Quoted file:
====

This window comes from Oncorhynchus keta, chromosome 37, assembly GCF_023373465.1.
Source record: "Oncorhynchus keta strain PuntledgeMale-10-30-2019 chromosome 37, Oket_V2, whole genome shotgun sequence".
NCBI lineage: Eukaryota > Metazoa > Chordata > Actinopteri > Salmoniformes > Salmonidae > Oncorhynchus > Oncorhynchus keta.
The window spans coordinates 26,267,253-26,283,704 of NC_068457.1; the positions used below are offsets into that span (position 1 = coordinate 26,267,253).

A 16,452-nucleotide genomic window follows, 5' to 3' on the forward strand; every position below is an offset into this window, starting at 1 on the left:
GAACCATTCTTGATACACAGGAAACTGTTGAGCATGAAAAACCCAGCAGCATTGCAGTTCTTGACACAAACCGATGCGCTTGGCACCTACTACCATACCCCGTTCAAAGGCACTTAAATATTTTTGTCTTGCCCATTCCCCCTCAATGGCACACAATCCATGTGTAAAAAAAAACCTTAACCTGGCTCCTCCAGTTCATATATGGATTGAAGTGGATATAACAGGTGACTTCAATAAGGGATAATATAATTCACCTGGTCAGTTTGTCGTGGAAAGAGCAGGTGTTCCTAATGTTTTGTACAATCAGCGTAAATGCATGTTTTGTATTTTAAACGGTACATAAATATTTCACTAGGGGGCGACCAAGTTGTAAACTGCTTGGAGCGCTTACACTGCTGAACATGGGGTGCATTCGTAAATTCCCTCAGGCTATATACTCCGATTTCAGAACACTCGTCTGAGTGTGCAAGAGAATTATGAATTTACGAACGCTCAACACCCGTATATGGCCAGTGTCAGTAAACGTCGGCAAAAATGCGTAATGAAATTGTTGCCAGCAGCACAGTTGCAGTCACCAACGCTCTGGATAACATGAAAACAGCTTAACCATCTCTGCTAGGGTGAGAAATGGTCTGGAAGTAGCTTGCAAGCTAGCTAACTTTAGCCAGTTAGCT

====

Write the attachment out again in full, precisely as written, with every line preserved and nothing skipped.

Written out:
This window comes from Oncorhynchus keta, chromosome 37, assembly GCF_023373465.1.
Source record: "Oncorhynchus keta strain PuntledgeMale-10-30-2019 chromosome 37, Oket_V2, whole genome shotgun sequence".
NCBI lineage: Eukaryota > Metazoa > Chordata > Actinopteri > Salmoniformes > Salmonidae > Oncorhynchus > Oncorhynchus keta.
The window spans coordinates 26,267,253-26,283,704 of NC_068457.1; the positions used below are offsets into that span (position 1 = coordinate 26,267,253).

A 16,452-nucleotide genomic window follows, 5' to 3' on the forward strand; every position below is an offset into this window, starting at 1 on the left:
GAACCATTCTTGATACACAGGAAACTGTTGAGCATGAAAAACCCAGCAGCATTGCAGTTCTTGACACAAACCGATGCGCTTGGCACCTACTACCATACCCCGTTCAAAGGCACTTAAATATTTTTGTCTTGCCCATTCCCCCTCAATGGCACACAATCCATGTGTAAAAAAAAACCTTAACCTGGCTCCTCCAGTTCATATATGGATTGAAGTGGATATAACAGGTGACTTCAATAAGGGATAATATAATTCACCTGGTCAGTTTGTCGTGGAAAGAGCAGGTGTTCCTAATGTTTTGTACAATCAGCGTAAATGCATGTTTTGTATTTTAAACGGTACATAAATATTTCACTAGGGGGCGACCAAGTTGTAAACTGCTTGGAGCGCTTACACTGCTGAACATGGGGTGCATTCGTAAATTCCCTCAGGCTATATACTCCGATTTCAGAACACTCGTCTGAGTGTGCAAGAGAATTATGAATTTACGAACGCTCAACACCCGTATATGGCCAGTGTCAGTAAACGTCGGCAAAAATGCGTAATGAAATTGTTGCCAGCAGCACAGTTGCAGTCACCAACGCTCTGGATAACATGAAAACAGCTTAACCATCTCTGCTAGGGTGAGAAATGGTCTGGAAGTAGCTTGCAAGCTAGCTAACTTTAGCCAGTTAGCT